At the end of the day, what do you want to do the most? Odds are, you want to sit back, relax and drift off into sleep. But there’s one problem. Not everyone is lucky enough to be able to fall asleep right away every night. Some even wake up still exhausted because sleep apnea gets in the way of a good night’s rest. To help, here are three tips that you can follow to take the appropriate steps to get a better night’s sleep every day.

Dedicate the bedroom to sleep

When you think about sleep, what is the first thing that comes to mind? It might be your bedroom because that is what it is meant for. And that is what you should use it for. The more you use your bedroom for daily activities, the harder it will be to fall asleep each night. Make sure you only use the bedroom for sleeping and sexual activity. This means, avoid reading, watching TV, eating and talking on the phone while in bed.

Try to also avoid lying awake thinking in bed. While it might seem like that is the place to think, do your problem solving elsewhere like the living room or dining room. When you do go to sleep, cover your clock or place it somewhere you cannot see it. Looking at the clock when you can’t fall asleep or have woken up and can’t get back to sleep will only worsen the problem.

Don’t forget to exercise daily

To help deepen your sleep, turn to regular daily exercise. However, pay attention to the time that you are working out. If you exercise too close to bedtime, you may end up disturbing your sleep. Try to make sure you finish exercising at least three hours before bedtime. A great time to workout, though, is in the morning before you start your day.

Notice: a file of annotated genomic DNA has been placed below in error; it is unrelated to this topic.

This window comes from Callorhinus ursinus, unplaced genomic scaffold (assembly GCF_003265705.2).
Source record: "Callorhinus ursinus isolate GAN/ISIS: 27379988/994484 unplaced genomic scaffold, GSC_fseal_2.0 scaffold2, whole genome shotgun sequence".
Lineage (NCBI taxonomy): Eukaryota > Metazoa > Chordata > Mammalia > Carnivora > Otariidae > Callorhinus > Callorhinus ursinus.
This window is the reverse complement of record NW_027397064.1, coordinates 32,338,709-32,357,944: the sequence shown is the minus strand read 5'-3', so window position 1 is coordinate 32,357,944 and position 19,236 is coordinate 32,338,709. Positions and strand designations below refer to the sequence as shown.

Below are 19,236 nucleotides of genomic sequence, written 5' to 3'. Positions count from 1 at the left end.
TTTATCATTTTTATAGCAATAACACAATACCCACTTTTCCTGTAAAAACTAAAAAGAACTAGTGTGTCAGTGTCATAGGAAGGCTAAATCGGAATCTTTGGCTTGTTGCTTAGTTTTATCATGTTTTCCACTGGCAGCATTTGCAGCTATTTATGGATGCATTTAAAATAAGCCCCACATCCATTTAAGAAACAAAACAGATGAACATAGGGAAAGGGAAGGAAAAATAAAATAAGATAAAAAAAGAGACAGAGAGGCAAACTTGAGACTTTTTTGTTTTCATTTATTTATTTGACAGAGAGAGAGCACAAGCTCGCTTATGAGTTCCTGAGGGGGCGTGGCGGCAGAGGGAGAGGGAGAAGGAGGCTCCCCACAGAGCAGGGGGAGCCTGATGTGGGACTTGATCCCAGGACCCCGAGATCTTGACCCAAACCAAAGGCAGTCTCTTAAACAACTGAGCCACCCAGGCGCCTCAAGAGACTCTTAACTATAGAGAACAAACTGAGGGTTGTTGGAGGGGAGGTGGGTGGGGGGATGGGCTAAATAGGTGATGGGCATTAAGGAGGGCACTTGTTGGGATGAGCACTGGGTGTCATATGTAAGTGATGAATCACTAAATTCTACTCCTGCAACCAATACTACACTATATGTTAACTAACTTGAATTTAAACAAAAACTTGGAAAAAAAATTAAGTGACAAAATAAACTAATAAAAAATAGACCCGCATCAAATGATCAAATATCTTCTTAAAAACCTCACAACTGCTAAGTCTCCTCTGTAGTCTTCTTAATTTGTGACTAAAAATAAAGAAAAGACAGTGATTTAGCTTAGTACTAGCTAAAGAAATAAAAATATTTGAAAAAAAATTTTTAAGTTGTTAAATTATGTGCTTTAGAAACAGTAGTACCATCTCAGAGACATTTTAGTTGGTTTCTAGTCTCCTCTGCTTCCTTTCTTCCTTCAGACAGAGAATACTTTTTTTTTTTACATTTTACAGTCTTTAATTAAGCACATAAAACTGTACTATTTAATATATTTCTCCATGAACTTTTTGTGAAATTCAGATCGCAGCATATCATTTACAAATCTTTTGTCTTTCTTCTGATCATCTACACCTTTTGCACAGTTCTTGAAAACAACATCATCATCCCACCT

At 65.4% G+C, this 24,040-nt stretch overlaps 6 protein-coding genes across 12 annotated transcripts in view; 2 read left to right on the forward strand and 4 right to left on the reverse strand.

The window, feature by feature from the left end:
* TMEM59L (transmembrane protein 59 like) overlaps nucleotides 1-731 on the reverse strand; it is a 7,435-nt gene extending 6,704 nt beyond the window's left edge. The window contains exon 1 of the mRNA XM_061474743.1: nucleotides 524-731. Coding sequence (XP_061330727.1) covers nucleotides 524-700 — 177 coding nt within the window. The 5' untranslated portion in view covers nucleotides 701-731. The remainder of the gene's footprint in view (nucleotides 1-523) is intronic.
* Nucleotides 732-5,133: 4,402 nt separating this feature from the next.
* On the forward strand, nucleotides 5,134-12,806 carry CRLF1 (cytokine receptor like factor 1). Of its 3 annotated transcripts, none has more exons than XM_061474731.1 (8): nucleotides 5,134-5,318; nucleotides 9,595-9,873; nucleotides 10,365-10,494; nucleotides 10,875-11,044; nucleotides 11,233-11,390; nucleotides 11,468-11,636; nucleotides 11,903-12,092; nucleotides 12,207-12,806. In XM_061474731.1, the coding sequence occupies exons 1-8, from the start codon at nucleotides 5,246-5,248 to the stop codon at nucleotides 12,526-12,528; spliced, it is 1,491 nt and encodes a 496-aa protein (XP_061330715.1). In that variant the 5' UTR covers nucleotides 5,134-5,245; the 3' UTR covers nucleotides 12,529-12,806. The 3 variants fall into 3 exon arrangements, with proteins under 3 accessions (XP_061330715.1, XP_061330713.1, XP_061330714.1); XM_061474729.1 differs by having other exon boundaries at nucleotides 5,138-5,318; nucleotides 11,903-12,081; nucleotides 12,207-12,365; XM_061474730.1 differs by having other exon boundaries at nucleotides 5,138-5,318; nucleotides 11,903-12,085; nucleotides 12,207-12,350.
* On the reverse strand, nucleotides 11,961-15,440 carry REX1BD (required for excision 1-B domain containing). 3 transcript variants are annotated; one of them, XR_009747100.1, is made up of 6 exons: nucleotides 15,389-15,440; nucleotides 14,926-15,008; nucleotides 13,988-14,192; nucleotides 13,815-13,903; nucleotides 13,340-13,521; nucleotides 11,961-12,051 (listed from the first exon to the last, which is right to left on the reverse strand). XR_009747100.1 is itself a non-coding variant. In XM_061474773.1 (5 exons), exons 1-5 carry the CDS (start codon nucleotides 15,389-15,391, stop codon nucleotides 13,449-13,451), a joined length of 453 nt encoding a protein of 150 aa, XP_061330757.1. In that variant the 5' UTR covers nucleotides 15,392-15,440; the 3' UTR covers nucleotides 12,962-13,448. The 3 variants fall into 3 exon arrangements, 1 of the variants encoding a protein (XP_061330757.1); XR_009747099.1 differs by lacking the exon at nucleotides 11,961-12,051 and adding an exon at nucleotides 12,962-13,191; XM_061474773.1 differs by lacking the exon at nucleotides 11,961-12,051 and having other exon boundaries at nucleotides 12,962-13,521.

Exercising daily will help you to burn more calories, which means you might get hungry more often. If you do, eat a snack. Going to bed hungry can prevent you from falling asleep. However, a light snack at bedtime or right before bed can potentially help you sleep better at night. Make sure you don’t eat a big meal before bed, though. Stomach and intestinal activity slow down and food is not well digested during sleep.

Skip the alcohol and tobacco

Alcohol might help some people fall asleep at the start of the night, but that sleep will become fragmented, which means you won’t feel well rested. Occasional social use of alcohol in moderate amounts is fine for most people, but regular use or large quantities of drinking may be a significant problem for sleep. Additionally, tobacco of any kind disrupts sleep, so avoid it at all costs.

If you are ready to take charge of your sleep to feel refreshed, follow these steps today! And if you have any questions about sleep apnea treatment or other tips to follow, contact Dr. Sara at AZ Sleep & TMJ Solutions.